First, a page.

u1kumar2002 Sat, 08/14/2010 - 00:24
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Hi,

   Acl is used for filtering the traffic based on configured parameters. But it is a single statement. If it match then it will permitted or denied. But you get more flexibility in Route-maps. You can use the ACL as a match statement in Route map and same time you can set some attributes which will get attached to that prefix and it will be advertised in WAN with same to achieve some routing requirement.

As per my understanding its Route-map give me full flexiblity to route my traffic from where i want like interface, attach attribute, etc. Its a kind of programming i can see. Like for this match do this ...


Route-map are used in redistribution, BGP neighborship, etc

For more detailed information visit: http://startnetworks.blogspot.com/2010/08/cisco-acl-and-route-map.html


Hope this information will help you....




Uttam

http://www.startnetworks.blogspot.com/

raymk1973 Fri, 05/24/2013 - 06:34
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am currently experiencing and issue with a route map.


i believe the route-map to be configured correctly but the route map does not appear to be matching the acl



GigabitEthernet0/0 is up, line protocol is up

  Internet address is 172.20.38.254/16





interface GigabitEthernet0/0

ip address 172.20.38.254 255.255.0.0

ip route-cache flow

ip policy route-map EXC-DAG


route-map assigned to interface


show ip int gi0/0



Policy routing is enabled, using route map EXC-DAG





route-map EXC-DAG, permit, sequence 20

  Match clauses:

    ip address (access-lists): 150

  Set clauses:

    ip next-hop 172.20.57.234

  Policy routing matches: 0 packets, 0 bytes



Policy routing is enabled, using route map EXC-DAG


access-list 150 permit ip 192.168.4.0 0.0.0.255 192.168.3.0 0.0.0.255




show access-list 150


10 permit ip 192.168.4.0 0.0.0.255 192.168.3.0 0.0.0.255 log (3 matches)


show route-map


route-map EXC-DAG, permit, sequence 20

  Match clauses:

    ip address (access-lists): 150

  Set clauses:

    ip next-hop 172.20.57.234

  Policy routing matches: 0 packets, 0 bytes <<<<



i dont think i am missing anything from the configuration


any ideas?


thanks in adviance.

paul driver Fri, 05/24/2013 - 06:54
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Hello,


You can policy route via the data plane ( that is traffic traversing your router) or Control plane( traffic originating from the router) by specifying acls, protocol types and port numbers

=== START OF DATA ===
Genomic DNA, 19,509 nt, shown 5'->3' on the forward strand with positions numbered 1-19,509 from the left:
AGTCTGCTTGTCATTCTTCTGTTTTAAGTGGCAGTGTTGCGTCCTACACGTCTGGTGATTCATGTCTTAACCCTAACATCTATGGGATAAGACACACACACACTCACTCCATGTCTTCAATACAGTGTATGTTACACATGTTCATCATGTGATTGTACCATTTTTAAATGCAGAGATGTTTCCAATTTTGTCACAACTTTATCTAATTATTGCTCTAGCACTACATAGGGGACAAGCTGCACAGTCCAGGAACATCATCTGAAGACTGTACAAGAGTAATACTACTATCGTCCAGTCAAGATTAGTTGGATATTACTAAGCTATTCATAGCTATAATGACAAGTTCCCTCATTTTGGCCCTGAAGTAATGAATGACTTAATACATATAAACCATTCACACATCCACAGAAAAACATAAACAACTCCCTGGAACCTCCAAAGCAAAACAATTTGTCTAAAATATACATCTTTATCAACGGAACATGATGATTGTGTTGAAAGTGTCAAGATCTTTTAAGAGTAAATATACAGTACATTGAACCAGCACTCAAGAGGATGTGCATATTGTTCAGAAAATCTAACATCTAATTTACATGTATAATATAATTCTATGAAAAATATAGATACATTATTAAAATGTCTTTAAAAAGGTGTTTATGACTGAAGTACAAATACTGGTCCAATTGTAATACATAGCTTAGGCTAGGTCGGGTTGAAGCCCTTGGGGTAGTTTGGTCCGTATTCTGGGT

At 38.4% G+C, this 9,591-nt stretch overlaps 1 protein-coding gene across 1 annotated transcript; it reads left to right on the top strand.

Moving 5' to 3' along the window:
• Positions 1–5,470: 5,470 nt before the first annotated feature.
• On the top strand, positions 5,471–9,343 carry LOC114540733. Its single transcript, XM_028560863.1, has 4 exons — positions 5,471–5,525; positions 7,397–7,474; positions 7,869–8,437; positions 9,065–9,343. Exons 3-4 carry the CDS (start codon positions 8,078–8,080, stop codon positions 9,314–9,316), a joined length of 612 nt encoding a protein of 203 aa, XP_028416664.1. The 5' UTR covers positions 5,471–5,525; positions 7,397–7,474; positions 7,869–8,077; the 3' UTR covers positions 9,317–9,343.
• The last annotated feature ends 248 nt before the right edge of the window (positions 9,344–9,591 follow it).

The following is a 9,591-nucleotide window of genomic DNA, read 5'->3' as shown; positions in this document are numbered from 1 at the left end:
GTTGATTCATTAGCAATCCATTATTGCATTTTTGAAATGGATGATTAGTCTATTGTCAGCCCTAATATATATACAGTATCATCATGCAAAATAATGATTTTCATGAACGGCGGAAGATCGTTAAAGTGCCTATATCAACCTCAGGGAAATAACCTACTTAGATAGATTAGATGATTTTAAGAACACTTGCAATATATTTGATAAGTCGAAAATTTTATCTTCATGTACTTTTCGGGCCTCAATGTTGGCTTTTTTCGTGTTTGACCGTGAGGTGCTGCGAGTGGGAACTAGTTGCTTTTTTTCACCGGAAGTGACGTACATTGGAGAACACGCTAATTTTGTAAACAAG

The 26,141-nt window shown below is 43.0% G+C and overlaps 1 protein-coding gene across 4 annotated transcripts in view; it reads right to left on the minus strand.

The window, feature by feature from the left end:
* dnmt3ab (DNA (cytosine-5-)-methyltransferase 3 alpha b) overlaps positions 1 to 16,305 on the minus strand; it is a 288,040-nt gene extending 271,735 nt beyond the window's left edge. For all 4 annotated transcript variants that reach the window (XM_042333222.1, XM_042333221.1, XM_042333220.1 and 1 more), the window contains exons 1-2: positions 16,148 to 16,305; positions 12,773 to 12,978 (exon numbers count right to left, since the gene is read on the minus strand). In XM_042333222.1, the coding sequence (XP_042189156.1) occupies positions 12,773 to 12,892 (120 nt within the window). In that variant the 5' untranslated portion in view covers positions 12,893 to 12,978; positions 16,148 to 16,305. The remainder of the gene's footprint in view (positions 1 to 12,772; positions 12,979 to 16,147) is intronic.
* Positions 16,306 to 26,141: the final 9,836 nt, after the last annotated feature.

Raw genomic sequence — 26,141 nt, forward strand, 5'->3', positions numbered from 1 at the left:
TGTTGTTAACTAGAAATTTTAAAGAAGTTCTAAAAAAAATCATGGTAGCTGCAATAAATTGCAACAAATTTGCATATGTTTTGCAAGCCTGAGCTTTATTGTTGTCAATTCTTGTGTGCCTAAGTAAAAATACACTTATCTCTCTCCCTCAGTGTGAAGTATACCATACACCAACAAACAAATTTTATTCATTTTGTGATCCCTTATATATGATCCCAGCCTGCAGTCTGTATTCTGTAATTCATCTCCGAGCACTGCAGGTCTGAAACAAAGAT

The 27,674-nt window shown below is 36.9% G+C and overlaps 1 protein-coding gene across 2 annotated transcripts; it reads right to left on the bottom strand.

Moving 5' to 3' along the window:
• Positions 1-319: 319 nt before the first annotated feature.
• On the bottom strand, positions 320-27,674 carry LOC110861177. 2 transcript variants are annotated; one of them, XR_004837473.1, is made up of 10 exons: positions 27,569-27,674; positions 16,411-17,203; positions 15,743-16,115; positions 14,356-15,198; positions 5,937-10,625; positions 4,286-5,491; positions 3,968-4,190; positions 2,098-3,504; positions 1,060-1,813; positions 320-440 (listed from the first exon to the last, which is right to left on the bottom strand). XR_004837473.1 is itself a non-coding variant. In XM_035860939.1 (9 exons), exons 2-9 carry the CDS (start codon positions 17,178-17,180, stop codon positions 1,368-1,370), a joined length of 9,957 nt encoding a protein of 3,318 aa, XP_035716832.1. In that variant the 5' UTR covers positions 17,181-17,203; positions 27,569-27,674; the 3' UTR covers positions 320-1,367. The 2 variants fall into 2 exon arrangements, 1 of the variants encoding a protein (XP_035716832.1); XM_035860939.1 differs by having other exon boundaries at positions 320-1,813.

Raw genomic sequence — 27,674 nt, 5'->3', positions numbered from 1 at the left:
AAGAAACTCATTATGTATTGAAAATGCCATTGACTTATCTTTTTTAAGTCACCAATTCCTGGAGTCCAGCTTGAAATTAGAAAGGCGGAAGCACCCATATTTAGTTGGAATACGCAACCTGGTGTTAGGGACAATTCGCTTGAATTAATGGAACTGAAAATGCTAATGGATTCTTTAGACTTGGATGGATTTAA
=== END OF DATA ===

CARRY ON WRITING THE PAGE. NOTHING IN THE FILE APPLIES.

For Data plane PBR you specify the policy on the interface from where the traffic is travesing from -

int xx

ip policy route-map TST


For Control plane you specify the policy globally on the router the traffic originates from -

conf t

ip local policy route-map TST


In your policy you are using acl 150 to specify traffic originating from  interface gig0/0 between

192.168.4.0 0.0.0.255 192.168.3.0 0.0.0.255 to be routed out of the next hop interface of

172.20.57.234 -


Is this what you want to happen?



Also you have no resiliency set in place, so if the next hop  interface is unreachable your present policy will still try to forward  traffic based on the match statements and start arping for the next hop  address.


apply set ip next-hp verify-availability into  the policy so in this way the router will do a cdp lookup for the  next-hop address before policy routing and if not found will instead  route normal.



res

Paul







Please don't forget to rate any posts that have been helpful.

Thanks.

Sindhu_kumar Fri, 05/24/2013 - 07:03
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Can you disable CEF and check

.

Also in the ACL you have use log keyword can you remove that and check.


show access-list 150


10 permit ip 192.168.4.0 0.0.0.255 192.168.3.0 0.0.0.255 log


Do not use the "log" key word on ACLs when using PBR.  Here is a note from Cisco.


"The log keyword should not be used with this command in policy-based routing (PBR) because logging is not supported at the interrupt level for ACLs."

Richard Burts Fri, 05/24/2013 - 11:52
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I believe that there is a simple logic problem here that is causing PBR to not work as desired.

First notice the subnet configured on the interface where PBR is configured

interface GigabitEthernet0/0

ip address 172.20.38.254 255.255.0.0

Then notice the source address specified in the ACL used with PBR

access-list 150 permit ip 192.168.4.0 0.0.0.255 192.168.3.0 0.0.0.255


So my question is whether 192.168.4.0 is really connected through interface Gig0/0? That is the only way that PBR configured like this will work.


HTH


Rick

raymk1973 Tue, 05/28/2013 - 04:05
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Hi


And thanks for the speedy responses, your input has been very helpful.


i have since been able to  get it to work this morning.



the device connected on this interface Gi0/0  is a firewall that had a missing routing entry.


added the following static route 192.168.3.0 255.255.255.0   use    172.20.38.254   255.255.255.0 


192.168.3.0     172.20.38.254   255.255.255.0   UG



route-map EXC-DAG, permit, sequence 20

  Match clauses:

    ip address (access-lists): 150

  Set clauses:

    ip next-hop 172.20.57.234

  Policy routing matches: 3075964 packets, 555386572 bytes



Thanks to you all for you imput, Apprecitated.

raymk1973 Tue, 05/28/2013 - 04:06
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Paul,


cant seem to rate your post. shame as it was very informative!


thanks

ray

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